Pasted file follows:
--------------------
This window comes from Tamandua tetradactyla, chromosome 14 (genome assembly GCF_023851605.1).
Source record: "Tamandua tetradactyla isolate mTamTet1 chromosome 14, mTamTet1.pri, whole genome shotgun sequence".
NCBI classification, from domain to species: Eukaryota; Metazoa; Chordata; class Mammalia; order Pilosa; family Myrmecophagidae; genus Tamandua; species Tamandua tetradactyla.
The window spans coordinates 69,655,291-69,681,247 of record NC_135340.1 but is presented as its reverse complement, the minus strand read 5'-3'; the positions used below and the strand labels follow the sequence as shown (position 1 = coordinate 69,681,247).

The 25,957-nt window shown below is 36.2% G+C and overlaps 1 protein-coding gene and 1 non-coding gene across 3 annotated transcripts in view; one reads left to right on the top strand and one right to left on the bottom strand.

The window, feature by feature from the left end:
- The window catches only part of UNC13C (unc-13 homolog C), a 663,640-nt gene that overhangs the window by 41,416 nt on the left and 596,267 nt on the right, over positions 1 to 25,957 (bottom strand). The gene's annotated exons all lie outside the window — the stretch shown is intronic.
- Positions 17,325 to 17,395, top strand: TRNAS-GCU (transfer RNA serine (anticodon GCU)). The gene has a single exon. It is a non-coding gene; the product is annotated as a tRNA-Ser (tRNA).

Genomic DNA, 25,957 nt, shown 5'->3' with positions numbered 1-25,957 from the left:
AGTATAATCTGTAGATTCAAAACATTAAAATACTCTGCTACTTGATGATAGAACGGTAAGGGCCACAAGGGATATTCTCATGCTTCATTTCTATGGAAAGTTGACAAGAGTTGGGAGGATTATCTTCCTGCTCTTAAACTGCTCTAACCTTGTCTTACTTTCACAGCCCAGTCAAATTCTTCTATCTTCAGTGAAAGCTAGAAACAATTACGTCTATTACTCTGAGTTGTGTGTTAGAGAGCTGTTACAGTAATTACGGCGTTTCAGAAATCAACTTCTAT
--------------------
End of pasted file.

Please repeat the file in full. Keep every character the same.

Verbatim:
This window comes from Tamandua tetradactyla, chromosome 14 (genome assembly GCF_023851605.1).
Source record: "Tamandua tetradactyla isolate mTamTet1 chromosome 14, mTamTet1.pri, whole genome shotgun sequence".
NCBI classification, from domain to species: Eukaryota; Metazoa; Chordata; class Mammalia; order Pilosa; family Myrmecophagidae; genus Tamandua; species Tamandua tetradactyla.
The window spans coordinates 69,655,291-69,681,247 of record NC_135340.1 but is presented as its reverse complement, the minus strand read 5'-3'; the positions used below and the strand labels follow the sequence as shown (position 1 = coordinate 69,681,247).

The 25,957-nt window shown below is 36.2% G+C and overlaps 1 protein-coding gene and 1 non-coding gene across 3 annotated transcripts in view; one reads left to right on the top strand and one right to left on the bottom strand.

The window, feature by feature from the left end:
- The window catches only part of UNC13C (unc-13 homolog C), a 663,640-nt gene that overhangs the window by 41,416 nt on the left and 596,267 nt on the right, over positions 1 to 25,957 (bottom strand). The gene's annotated exons all lie outside the window — the stretch shown is intronic.
- Positions 17,325 to 17,395, top strand: TRNAS-GCU (transfer RNA serine (anticodon GCU)). The gene has a single exon. It is a non-coding gene; the product is annotated as a tRNA-Ser (tRNA).

Genomic DNA, 25,957 nt, shown 5'->3' with positions numbered 1-25,957 from the left:
AGTATAATCTGTAGATTCAAAACATTAAAATACTCTGCTACTTGATGATAGAACGGTAAGGGCCACAAGGGATATTCTCATGCTTCATTTCTATGGAAAGTTGACAAGAGTTGGGAGGATTATCTTCCTGCTCTTAAACTGCTCTAACCTTGTCTTACTTTCACAGCCCAGTCAAATTCTTCTATCTTCAGTGAAAGCTAGAAACAATTACGTCTATTACTCTGAGTTGTGTGTTAGAGAGCTGTTACAGTAATTACGGCGTTTCAGAAATCAACTTCTAT